EPA and Partners Kick Off Annual Green Building Design Challenge
In the third year of the Lifecycle Building Challenge competition, the U.S. Environmental Protection Agency (EPA) and partners are inviting the nation’s architects, product developers, educators, environmental leaders and students to submit innovative designs that minimize waste, reuse materials and cut greenhouse gas emissions.
The “Lifecycle Building Challenge 3” – co-sponsored by the EPA, American Institute of Architects, West Coast Green, the Collaborative for High Performance Schools, StopWaste.Org , and WasteCap Wisconsin – invites professionals and students nationwide to submit designs and ideas by August 30 that support cost-effective disassembly and anticipate future reuse of building materials.
The EPA says ideas generated by the contest help jumpstart the building industry toward diverting the more than 100 million tons of building-related construction and demolition debris sent each year to landfills in the United States. This free, web-based competition supports an online library of competition entries and green building resources.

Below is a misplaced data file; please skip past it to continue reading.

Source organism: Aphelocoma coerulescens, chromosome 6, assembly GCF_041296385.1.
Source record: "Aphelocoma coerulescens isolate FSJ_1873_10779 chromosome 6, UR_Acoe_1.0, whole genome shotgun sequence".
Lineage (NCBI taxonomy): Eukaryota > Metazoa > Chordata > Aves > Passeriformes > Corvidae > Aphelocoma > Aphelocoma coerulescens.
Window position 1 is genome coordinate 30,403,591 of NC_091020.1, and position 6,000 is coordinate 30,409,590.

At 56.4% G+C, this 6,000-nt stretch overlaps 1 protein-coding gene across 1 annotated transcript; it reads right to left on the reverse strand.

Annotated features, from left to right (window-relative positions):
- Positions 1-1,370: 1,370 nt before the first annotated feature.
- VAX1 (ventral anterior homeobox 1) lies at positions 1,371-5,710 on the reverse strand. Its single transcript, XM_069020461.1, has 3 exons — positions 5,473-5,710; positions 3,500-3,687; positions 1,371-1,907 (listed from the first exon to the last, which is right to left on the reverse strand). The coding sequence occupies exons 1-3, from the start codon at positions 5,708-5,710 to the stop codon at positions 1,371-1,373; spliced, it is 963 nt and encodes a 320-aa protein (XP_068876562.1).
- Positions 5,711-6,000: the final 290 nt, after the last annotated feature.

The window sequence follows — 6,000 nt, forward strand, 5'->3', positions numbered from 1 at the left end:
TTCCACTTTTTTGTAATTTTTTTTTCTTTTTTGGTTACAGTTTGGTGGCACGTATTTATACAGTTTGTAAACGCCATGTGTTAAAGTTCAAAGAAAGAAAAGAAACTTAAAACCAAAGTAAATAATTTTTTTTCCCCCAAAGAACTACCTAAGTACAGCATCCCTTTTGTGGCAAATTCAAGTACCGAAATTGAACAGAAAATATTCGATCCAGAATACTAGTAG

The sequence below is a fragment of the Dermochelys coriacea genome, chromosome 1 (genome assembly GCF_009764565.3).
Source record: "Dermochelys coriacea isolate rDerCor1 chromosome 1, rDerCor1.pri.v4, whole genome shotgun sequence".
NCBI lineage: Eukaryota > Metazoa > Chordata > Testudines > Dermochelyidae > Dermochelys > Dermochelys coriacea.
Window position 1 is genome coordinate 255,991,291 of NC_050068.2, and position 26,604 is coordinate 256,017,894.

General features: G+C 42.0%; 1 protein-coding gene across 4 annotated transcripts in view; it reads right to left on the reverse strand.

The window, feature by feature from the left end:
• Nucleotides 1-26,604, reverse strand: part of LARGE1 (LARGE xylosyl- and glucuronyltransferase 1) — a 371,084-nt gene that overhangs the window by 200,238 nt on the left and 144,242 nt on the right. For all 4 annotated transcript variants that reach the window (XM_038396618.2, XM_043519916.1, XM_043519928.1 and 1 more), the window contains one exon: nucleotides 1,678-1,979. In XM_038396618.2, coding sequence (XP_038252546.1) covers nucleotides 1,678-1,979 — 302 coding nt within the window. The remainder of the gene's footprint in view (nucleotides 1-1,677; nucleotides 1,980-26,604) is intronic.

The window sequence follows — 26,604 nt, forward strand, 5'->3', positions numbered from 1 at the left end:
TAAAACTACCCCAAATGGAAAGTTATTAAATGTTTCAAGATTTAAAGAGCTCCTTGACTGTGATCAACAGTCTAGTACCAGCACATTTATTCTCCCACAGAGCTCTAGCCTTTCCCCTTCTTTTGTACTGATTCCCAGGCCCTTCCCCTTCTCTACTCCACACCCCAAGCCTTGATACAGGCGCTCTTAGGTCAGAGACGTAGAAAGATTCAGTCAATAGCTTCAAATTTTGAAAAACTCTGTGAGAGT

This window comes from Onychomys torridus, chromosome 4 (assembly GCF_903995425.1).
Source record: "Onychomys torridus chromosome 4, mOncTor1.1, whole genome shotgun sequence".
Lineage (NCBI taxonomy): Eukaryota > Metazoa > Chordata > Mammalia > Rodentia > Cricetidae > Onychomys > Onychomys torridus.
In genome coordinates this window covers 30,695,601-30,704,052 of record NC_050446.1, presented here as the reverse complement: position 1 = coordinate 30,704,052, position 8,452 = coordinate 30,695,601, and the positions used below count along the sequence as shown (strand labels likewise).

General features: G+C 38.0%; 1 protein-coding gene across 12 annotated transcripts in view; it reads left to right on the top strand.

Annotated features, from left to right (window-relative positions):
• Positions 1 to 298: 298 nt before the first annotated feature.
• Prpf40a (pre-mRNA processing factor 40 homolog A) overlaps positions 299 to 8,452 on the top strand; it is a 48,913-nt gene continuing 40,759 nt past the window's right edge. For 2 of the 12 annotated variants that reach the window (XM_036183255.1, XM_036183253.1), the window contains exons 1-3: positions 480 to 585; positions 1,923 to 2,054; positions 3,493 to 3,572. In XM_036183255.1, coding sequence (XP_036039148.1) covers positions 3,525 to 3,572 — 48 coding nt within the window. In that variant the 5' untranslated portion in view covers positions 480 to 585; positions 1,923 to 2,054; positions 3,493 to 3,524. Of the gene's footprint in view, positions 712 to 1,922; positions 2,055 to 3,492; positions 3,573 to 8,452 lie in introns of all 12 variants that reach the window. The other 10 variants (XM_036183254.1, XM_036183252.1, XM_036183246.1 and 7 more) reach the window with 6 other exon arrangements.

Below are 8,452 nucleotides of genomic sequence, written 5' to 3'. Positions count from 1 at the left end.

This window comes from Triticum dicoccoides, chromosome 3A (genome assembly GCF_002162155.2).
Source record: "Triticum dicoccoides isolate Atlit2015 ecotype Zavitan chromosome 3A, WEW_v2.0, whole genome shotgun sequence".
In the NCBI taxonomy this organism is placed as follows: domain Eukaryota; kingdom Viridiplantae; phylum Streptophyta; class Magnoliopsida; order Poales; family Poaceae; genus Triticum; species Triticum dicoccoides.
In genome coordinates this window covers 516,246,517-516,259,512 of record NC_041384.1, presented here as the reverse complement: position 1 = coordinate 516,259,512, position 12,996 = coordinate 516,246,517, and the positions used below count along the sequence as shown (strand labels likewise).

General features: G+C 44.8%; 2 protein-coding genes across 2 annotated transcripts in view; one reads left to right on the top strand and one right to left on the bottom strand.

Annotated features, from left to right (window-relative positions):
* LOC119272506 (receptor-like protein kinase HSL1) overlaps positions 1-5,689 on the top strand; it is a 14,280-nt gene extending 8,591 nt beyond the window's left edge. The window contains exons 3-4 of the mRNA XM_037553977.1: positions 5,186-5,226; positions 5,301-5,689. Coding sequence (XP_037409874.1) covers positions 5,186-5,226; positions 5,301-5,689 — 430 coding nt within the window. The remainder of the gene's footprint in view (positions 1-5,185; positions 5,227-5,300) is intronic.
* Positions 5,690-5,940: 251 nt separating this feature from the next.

The challenge, open to built and un-built projects, has two main categories: building – an entire building from foundation to roof; and product – building products or materials.
“This competition recognizes innovators who are pushing the envelope to protect the environment through green building design,” said Jeff Scott, the EPA’s Waste Division director for the Pacific Southwest region. “Designing buildings using more sustainable materials and preventing waste helps reduce greenhouse gas emissions and protects our environment.”
The EPA reports that lifecycle building maximizes material recovery to reverse the trend of disposing large quantities of construction and demolition debris in landfills. In the United States, buildings use 60 percent of all materials (excluding food and fuel) and account for 33 percent of the solid waste stream. Building renovation and demolition accounts for 91 percent of the construction and demolition debris generated each year, while new construction accounts for only 9 percent. According to industry estimates, between the years 2000 and 2030, 27 percent of existing buildings will be replaced and 50 percent of the total building stock will be constructed.
Deconstruction addresses these issues by planning for a building or building component’s eventual reuse, the EPA says. By creating building components that can be easily recovered, materials are kept at their highest value, resulting in reduced energy and resource consumption.
For more information or to enter the competition, visit www.lifecyclebuilding.org. MD